Coronary artery disease falls under this category and is the most common type of cardiovascular disease, causing clogged arteries, which can lead to heart attack and stroke. Coronary artery disease kills approximately 160,000 Americans annually.

Heart disease is a type of cardiovascular disease used to refer to various conditions that affect the heart’s structure and function.

Heart disease also has a considerable cost, accounting for almost $240 billion in health care costs annually in the United States, which include health care services, drugs, and lost productivity, according to the Centers for Disease Control and Prevention.

The Second Study: Ultra-Processed Foods and Coronary Artery Disease

Findings from another study published in 2021 also show the connection between ultra-processed foods and coronary artery disease.

The study, published in the Journal of Nutrition, included 13,548 adults aged 45–65 years from the Atherosclerosis Risk in Communities study—with a follow-up of 27 years. The researchers calculated the participants’ daily servings of ultra-processed foods and broke them into four groups ranging from high to low consumption.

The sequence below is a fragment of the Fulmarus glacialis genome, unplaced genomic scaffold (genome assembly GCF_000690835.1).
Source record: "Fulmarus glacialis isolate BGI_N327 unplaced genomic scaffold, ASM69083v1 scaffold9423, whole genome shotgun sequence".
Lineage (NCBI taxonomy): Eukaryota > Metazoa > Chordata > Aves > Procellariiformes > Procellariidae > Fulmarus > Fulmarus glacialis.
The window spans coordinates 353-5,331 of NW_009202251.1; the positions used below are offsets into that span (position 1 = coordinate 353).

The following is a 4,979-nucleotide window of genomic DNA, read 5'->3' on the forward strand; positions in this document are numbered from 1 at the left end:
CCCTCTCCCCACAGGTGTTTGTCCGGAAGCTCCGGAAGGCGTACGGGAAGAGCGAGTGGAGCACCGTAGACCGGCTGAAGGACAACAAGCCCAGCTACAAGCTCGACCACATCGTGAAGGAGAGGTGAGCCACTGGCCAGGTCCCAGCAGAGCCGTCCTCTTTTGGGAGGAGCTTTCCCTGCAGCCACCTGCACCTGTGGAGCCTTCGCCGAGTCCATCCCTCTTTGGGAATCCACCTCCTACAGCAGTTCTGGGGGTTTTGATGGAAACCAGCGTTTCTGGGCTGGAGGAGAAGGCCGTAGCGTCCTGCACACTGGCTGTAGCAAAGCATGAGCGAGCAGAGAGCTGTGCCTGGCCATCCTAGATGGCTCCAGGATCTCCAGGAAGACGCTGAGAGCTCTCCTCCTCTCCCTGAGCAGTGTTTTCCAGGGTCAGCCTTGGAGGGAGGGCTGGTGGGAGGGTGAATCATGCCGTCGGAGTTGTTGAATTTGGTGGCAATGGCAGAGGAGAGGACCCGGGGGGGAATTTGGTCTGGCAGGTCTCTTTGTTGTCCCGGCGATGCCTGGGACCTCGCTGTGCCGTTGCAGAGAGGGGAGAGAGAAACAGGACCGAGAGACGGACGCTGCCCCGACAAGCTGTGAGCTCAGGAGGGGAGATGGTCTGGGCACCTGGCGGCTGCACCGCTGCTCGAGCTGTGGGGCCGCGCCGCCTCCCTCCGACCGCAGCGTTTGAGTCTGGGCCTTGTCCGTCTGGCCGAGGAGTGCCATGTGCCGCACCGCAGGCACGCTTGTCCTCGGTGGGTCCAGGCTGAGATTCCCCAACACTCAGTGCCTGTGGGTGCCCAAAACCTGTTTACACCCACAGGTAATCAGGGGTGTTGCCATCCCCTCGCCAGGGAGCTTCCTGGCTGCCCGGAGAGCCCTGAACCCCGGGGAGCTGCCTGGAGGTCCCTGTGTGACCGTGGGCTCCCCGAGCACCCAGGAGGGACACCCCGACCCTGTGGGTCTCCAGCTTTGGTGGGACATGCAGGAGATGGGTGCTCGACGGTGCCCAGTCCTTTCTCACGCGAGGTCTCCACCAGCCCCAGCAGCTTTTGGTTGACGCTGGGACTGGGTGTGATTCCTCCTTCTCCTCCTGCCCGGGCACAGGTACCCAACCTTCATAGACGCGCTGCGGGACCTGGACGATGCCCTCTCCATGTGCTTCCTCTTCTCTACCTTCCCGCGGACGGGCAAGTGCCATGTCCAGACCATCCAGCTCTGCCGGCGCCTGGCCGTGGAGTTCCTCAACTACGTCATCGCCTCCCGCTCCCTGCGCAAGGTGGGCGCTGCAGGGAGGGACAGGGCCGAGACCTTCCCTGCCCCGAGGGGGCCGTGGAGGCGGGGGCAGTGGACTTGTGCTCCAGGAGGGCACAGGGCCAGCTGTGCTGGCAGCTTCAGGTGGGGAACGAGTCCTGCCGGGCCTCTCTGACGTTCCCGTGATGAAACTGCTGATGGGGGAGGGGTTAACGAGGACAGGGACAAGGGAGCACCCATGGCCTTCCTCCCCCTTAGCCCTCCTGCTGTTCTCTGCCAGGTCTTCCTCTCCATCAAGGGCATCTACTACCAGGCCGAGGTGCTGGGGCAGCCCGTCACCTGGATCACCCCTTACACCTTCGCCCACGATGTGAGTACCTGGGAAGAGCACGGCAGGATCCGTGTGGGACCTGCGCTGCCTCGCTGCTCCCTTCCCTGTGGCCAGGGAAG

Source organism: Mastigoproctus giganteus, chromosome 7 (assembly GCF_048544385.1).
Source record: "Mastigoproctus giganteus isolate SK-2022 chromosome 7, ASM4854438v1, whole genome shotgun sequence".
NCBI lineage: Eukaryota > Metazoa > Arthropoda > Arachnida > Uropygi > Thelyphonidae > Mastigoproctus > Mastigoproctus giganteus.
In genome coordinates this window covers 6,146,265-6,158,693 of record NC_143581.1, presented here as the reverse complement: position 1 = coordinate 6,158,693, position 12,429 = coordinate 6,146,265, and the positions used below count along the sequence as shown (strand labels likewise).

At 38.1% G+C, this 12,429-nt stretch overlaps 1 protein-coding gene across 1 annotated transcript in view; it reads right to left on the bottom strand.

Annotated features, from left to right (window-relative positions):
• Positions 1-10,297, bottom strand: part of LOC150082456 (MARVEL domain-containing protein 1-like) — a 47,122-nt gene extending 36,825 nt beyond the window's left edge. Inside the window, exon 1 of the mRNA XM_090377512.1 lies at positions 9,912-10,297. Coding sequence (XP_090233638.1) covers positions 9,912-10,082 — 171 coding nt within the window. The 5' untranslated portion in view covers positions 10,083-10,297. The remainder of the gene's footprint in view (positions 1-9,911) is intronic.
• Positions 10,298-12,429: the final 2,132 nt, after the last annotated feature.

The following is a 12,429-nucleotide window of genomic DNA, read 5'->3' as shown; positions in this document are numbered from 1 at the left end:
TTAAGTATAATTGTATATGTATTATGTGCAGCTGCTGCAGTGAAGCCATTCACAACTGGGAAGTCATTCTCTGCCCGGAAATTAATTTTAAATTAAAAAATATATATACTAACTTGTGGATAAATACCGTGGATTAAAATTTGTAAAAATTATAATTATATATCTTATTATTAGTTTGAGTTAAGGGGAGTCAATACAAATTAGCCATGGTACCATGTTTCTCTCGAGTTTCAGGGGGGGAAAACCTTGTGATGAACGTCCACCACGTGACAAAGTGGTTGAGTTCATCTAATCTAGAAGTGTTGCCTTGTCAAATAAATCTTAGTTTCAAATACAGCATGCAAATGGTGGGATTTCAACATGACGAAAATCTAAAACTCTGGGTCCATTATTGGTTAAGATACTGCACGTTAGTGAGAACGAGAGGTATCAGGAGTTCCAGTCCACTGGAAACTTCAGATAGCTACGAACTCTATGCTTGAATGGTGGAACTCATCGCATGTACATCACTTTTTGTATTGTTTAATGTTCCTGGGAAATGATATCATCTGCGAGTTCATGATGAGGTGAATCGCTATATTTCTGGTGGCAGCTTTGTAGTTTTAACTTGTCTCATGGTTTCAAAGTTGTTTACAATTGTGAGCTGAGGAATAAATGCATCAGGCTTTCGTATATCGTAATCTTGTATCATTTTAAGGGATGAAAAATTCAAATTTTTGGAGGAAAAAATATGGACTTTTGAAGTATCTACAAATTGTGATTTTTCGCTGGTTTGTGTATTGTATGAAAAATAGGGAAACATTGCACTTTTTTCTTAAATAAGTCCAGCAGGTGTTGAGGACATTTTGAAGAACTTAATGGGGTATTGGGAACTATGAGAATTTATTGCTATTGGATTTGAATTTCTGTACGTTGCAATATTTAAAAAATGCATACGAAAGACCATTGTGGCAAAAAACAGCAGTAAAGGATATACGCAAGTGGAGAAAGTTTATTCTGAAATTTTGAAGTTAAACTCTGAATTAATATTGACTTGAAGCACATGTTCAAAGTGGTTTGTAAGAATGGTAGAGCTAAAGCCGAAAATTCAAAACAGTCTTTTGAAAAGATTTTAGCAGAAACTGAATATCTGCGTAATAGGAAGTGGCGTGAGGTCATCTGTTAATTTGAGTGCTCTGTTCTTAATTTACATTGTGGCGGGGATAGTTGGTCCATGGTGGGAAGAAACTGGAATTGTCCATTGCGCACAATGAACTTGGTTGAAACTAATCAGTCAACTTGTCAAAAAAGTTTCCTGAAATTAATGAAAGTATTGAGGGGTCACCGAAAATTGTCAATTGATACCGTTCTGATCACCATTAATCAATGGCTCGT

Ultra-processed foods in the study were defined according to the NOVA classification. The NOVA classification system uses four levels to rate how much processing food has undergone—one being unprocessed or minimally processed and four being the highest level of processing or ultra-processed.
The ultra-processed foods the study evaluated were listed as follows, with the percentages consumed by study participants.

  • Dairy products: ice cream (4 percent)